Movie Review: Anna

Anna is the latest film from prolific filmmaker, Luc Besson. A spy action thriller, it recalls his earlier films La Femme Nikita and The Professional, echoing many of his trademark elements as a writer-director. As a writer and producer, Besson’s racked up impressive credits for The Transporter and Taken to name a few, showing his understanding of the thriller genre across the spectrum. While his sci-fi thriller, Lucy, starring Scarlett Johansson didn’t hit the mark… Besson’s become the go-to man when it comes to female-led actioners. This sentiment is echoed by recent announcements around sequels to both Lucy and Colombiana.

While Besson has been a major influence on the genre, Anna is probably best described as Red Sparrow meets John Wick. The Russian intelligence spy programme and Jennifer Lawrence’s starring role signalled renewed interest in the concept and theme on the back of MI6 spy thriller, Atomic Blonde. It seemed obvious for Mr. La Femme Nikita to return to this playground. Keanu Reeves must have the keys to the matrix after rebooting his career in John Wick, which turned action choreography into an art form. Since Red Sparrow and John Wick both have action “ballet” in common, the conditions were perfect for Anna.

Another interesting development can be witnessed in the birth of new star in model turned actress, Sasha Luss, who plays the title role. Besson is famous for directing his muse, mostly notably former spouse Milla Jovovich, in The Fifth Element. An enigmatic star and muse to the director, who helmed The Messenger, it seems as though Besson’s trying to play God by creating another Jovovich. Luss is angelic, the epitome of youth and lithe to the point of supporting a subplot that she’s not of this world. She may not be Leeloo or require a multi-pass, but she’s breathtakingly beautiful and adept at this physically-demanding role. The strange thing is that she’s able to conjure up Milla Jovovich at times and through her many disguises. She doesn’t have the same screen presence… yet, but demonstrates her shape-shifting versatility as an actor.

The actioner is set against the backdrop of the KGB as new recruit Anna Poliatova has to pay her dues after being rescued from the point of no return. Using her cadet skills, street smarts and rising through the ranks, her striking beauty makes her the perfect honey trap to marks. Accepting a mission that takes her into the realm of high fashion as a model, she’s able to use her abilities and all-access pass to become one of the world’s most feared government assassins. The story line isn’t anything new, bowing to tropes of the genre but this globe-trotting spy thriller is built around Sasha Luss whose stunning visage makes every scene easy to watch.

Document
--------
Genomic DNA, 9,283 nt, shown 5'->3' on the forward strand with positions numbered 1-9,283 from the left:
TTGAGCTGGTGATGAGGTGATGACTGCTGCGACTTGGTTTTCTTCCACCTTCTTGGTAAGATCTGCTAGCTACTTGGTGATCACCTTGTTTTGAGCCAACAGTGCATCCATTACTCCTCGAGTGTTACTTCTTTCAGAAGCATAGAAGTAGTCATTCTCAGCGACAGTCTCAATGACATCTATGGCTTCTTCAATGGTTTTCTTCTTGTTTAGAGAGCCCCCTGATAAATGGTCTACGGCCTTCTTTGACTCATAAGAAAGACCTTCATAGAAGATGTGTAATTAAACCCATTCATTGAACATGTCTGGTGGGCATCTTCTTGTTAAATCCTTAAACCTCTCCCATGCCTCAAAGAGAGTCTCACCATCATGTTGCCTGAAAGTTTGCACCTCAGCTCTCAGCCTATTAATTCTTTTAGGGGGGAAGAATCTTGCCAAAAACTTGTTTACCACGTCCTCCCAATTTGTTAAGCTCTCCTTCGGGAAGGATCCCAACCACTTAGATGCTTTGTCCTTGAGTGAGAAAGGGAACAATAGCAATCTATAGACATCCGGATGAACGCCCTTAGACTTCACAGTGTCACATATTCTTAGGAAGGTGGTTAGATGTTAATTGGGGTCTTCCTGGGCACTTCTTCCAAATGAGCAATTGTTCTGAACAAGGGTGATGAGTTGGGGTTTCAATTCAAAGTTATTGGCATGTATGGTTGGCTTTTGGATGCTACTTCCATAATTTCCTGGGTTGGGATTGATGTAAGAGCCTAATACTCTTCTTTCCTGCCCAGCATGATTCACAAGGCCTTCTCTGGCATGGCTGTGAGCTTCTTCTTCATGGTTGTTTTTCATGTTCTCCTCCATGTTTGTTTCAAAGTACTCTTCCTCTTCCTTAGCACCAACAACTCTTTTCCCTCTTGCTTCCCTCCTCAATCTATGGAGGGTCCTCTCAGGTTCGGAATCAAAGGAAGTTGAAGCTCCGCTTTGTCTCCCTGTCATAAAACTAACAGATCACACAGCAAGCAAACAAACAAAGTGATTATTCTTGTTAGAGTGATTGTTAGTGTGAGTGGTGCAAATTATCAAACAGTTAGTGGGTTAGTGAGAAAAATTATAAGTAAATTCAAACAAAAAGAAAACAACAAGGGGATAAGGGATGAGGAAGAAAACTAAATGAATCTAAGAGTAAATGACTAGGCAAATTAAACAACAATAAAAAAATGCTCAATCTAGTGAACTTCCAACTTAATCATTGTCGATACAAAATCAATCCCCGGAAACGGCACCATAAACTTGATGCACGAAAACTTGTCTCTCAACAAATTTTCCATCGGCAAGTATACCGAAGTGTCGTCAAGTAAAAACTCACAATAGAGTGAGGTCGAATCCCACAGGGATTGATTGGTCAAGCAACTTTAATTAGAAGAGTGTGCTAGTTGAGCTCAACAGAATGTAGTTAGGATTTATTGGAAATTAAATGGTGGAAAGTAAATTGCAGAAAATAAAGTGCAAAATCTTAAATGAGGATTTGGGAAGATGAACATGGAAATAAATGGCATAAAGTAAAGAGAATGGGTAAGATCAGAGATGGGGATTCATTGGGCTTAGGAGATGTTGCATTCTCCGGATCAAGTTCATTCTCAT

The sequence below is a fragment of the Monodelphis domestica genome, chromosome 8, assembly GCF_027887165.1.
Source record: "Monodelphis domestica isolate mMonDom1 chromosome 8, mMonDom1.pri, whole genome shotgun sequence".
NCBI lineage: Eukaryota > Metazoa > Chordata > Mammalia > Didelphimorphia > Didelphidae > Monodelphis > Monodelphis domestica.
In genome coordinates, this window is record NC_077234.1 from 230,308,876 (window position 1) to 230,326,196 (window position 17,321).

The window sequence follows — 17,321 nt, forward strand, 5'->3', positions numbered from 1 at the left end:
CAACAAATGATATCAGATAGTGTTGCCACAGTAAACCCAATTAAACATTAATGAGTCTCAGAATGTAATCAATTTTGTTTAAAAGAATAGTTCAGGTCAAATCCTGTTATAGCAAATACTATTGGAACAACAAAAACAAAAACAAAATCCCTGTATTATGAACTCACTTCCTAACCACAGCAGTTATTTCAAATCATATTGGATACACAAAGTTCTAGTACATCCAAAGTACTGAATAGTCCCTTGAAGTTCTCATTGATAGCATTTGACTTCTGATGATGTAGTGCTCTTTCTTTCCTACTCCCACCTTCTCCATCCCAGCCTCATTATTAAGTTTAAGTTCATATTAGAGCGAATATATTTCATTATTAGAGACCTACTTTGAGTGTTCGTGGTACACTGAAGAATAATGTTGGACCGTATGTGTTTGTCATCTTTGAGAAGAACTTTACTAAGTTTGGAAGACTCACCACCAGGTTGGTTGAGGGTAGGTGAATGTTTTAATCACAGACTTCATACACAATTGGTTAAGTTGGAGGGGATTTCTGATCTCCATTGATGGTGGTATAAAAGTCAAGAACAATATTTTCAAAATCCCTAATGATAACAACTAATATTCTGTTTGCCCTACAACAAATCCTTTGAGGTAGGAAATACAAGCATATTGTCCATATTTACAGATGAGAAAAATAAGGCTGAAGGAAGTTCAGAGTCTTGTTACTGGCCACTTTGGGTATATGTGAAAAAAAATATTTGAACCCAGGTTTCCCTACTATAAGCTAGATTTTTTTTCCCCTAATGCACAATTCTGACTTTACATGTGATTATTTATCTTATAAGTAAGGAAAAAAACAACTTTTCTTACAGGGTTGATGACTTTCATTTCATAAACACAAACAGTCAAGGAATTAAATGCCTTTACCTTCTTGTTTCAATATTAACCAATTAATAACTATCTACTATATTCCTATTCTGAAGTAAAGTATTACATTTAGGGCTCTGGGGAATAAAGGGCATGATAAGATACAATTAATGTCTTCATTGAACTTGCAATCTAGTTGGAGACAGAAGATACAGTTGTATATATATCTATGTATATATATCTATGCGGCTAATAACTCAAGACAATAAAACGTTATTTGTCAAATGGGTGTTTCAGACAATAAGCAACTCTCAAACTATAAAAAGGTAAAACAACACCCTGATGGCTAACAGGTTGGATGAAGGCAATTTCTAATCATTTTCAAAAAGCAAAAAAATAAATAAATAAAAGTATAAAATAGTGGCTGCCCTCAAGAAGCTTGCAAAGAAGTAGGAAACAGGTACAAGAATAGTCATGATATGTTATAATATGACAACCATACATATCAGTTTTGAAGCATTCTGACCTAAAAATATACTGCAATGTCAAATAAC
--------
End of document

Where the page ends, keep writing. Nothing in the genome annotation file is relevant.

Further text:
“Don’t worry, I only kill people.”

She’s supported by a stellar ensemble in Luke Evans, Ciallian Murphy and Helen Mirren. Evans plays a brute of a KGB agent in Alex Tchenkov, Murphy is crafty CIA operative Lenny Miller and both are won over by Anna‘s charms. Pushing off these high quality supporting actors makes the film compelling and anchors the more dramatic interludes. Mirren has been taking on these kind of supporting character roles in many films and contributes fiercely once again with the influential KGB stalwart, Olga. Luss goes with the flow, never looking out of her depth opposite these fine actors and making the action seem effortless – testament to the stunt and fight choreography team.

Anna is a film of many layers and tries to mystify audiences with its choppy timeline, jumping back and forward through flashbacks. This technique keeps you guessing and engaged but also creates some distance in its sleight-of-hand editing. Diverting a sense of continuous reality enables the thriller to take artistic license in its comic book style storytelling. As a slick actioner, it’s not concerned with investigating the inner workings of the KGB or CIA but delivering entertainment by way of whirlwind, often bloody, assassin action. The spy romance element steers things into the pulpy fun and danger of a femme fatale hero but remains elusive enough to avoid devolving into a comedic Mr and Mrs Smith operation.

Leveraging its gliding cinematography, throwback soundtrack and gritty action sequences there are many similarities with Atomic Blonde. Sasha Luss is much more Milla Jovovich than Charlize Theron but some spy action thrillers aren’t meant to be taken too seriously. It seems like a cop out to come back to the Red Sparrow meets John Wick description but it really is a good way of telling whether you’ll enjoy it or not. The genre play is familiar but it remains entertaining as a popcorn blockbuster with a beautiful fresh-faced lead, natural elegance and enough twists to remain slick, sharp and fun.

The bottom line: Entertaining